“We have always understood that draining the swamp would be controversial in Washington,” she continued.

Later that month, in comments to reporters, Robert E. Lighthizer, the United States trade representative, compared the proposed changes in Nafta to taking “a little of the sugar away” from American corporations.

But administration officials have not always been aligned on the approach or the message.

In May 2017, John Melle, the chief Nafta negotiator, criticized comments by Commerce Secretary Wilbur Ross, who had remarked publicly that the Nafta talks were likely to be “long and complicated” and could potentially result in separate bilateral deals.

“Not helpful — and not the message ARL was delivering!” Mr. Melle wrote, referring to Ambassador Robert Lighthizer. The response came in an email to Ms. Dempsey of the National Association of Manufacturers, who had forwarded Mr. Melle the commerce secretary’s remarks.

In spring 2017, employees from the trade representative’s office described their team as “thin” and compared their work to “drinking out of a fire hose.”

Austin Evers, the executive director at American Oversight, said the emails showed an administration trying to rewrite a trade deal with huge economic implications largely on the fly.

“In order to match the president’s highly charged and aggressive public statements, officials are left scrambling to turn tweets into policy,” Mr. Evers said. “You have Trump promising major wins on trade negotiations, while an inside look at what’s going on shows they were building the airplane while they were flying it.”

Mr. Trump tasked his trade negotiators with enormous responsibilities, including renegotiating an agreement with South Korea and carrying out a sweeping investigation into China’s potential intellectual property violations. That also included seeking significant changes to the sprawling North American pact that governs nearly every industry on the continent, a task that Trump advisers initially said could be completed in a matter of months.

But it took months for the administration to nominate — and for Congress to confirm — many of the appointees for the trade office’s top posts, including those assigned to oversee trade. Mr. Lighthizer was not confirmed until May 2017, and three of his top deputies were not confirmed until the next March.

Those staff shortages and an ambitious timeline for rewriting Nafta curtailed the agency’s ability to communicate with some of America’s biggest firms, the emails show, adding to uncertainty and anxiety that have prompted some North American companies to halt investment.

Ms. Davis rejected the idea that staff shortages have had any effect on the outcome of Nafta negotiations.

“We couldn’t be prouder of the outstanding work done by the career professionals at U.S.T.R. in helping to advance the administration’s trade agenda,” she said.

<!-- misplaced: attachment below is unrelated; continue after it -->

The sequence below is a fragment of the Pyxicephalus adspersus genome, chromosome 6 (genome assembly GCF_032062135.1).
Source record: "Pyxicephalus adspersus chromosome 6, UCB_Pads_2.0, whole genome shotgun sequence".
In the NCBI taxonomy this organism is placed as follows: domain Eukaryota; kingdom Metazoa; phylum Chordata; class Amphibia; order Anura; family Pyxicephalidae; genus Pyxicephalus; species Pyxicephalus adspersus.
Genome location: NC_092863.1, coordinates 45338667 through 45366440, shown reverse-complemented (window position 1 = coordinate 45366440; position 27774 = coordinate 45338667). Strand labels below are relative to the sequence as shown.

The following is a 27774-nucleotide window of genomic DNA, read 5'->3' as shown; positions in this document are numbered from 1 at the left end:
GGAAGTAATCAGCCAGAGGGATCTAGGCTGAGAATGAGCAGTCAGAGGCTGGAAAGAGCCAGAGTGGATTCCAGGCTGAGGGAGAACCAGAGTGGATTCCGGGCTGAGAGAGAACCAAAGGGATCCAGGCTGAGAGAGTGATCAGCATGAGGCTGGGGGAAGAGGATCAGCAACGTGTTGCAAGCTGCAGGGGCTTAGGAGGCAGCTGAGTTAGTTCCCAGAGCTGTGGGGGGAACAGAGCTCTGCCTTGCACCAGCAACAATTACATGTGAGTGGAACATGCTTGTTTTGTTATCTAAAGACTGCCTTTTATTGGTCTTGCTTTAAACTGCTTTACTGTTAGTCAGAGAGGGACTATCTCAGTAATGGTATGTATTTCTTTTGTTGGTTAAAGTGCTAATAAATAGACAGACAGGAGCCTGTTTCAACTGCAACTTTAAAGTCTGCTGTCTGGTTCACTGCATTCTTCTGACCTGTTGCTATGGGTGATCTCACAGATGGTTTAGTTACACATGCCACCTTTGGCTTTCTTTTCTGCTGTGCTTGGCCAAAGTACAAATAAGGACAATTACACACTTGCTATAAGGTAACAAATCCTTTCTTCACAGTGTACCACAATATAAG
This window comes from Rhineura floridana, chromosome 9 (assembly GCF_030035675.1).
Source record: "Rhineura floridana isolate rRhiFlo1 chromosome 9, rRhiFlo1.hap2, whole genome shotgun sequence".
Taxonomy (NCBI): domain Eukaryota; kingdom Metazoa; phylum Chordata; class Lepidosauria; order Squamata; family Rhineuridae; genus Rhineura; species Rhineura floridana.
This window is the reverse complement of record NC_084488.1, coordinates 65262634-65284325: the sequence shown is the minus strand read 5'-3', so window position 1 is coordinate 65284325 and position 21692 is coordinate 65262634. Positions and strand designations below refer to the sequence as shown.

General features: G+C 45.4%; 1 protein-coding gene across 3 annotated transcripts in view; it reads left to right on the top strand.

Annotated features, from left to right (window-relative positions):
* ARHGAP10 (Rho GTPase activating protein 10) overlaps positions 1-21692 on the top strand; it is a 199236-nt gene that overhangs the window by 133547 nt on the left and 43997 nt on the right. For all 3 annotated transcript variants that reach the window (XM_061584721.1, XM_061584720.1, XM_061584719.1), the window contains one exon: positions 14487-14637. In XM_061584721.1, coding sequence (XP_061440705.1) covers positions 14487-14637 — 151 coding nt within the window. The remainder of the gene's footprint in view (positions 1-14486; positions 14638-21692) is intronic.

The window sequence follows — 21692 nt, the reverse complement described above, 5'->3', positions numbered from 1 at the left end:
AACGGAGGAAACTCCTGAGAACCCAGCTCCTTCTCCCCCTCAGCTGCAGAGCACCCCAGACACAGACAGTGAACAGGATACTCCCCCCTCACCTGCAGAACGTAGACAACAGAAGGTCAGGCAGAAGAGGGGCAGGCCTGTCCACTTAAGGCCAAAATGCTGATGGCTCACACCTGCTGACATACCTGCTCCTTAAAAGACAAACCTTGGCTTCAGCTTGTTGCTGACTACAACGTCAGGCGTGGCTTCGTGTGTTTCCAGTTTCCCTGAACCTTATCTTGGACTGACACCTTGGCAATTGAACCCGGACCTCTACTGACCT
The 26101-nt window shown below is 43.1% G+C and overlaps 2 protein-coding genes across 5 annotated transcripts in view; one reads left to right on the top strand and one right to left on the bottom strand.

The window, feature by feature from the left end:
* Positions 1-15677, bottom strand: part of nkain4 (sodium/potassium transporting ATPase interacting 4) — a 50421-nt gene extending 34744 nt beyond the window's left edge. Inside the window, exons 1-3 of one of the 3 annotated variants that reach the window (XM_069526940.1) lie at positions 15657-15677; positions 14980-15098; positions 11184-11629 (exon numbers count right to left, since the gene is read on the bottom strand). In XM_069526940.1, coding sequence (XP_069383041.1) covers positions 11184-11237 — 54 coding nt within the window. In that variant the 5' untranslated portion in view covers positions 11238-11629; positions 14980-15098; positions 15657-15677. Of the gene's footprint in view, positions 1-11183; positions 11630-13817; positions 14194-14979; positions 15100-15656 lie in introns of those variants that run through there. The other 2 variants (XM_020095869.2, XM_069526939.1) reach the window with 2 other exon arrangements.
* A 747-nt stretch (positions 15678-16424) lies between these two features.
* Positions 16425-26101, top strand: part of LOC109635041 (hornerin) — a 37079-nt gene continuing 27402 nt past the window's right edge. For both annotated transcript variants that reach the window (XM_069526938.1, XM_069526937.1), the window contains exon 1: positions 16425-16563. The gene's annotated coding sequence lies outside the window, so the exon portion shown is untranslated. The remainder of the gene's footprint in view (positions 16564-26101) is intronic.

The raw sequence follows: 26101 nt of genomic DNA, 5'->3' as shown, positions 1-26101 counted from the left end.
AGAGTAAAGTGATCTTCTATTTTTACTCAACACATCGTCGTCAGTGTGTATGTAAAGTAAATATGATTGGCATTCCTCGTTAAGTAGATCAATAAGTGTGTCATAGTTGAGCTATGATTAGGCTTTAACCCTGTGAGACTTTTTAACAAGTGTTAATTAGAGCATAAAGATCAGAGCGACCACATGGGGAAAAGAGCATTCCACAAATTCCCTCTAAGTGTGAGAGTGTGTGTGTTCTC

“Obviously, it would have been better if Congress had not waited eight months after Ambassador Lighthizer’s confirmation to confirm his deputies. Nevertheless, this delay had no effect on our efforts to revise Nafta or Korus,” she said, referring to the United States trade agreement with South Korea.

Even once the bodies were in place, many industries found they were getting information about significant changes only after the administration’s plans had been cemented and straining to confirm rumors about a potential withdrawal from Nafta.

“There are all sorts of disturbing rumors about a withdrawal notice being issued,” Ms. Dempsey wrote in April 2017. “I would hope that there would be actual conversations with the NAM and others before that happens. We are very much interested in a Nafta renegotiation, but withdrawal puts at risk millions of manufacturing jobs.”

The rift between the business community and the administration stems largely from the differing views about the benefits of Nafta. Mr. Trump’s America First policy has prompted the United States to make demands like scrapping investment protections that large companies favor but that the president’s administration criticizes as corporate welfare. The White House has also proposed drastically raising the threshold for the proportion of an automobile that needs to be manufactured in North America to qualify for Nafta’s zero tariffs.

Those demands have angered Canada and Mexico and worried many businesses, which argue that the administration’s policies will actually end up hurting the people they intend to help — including manufacturers.

As rumors of a potential withdrawal swirled last spring, Ms. Dempsey pointed out in an email to the administration that over one-third of American manufactured exports were sold just to Canada and Mexico. “I can’t emphasize enough that North America is U.S. manufacturing’s largest market,” she said.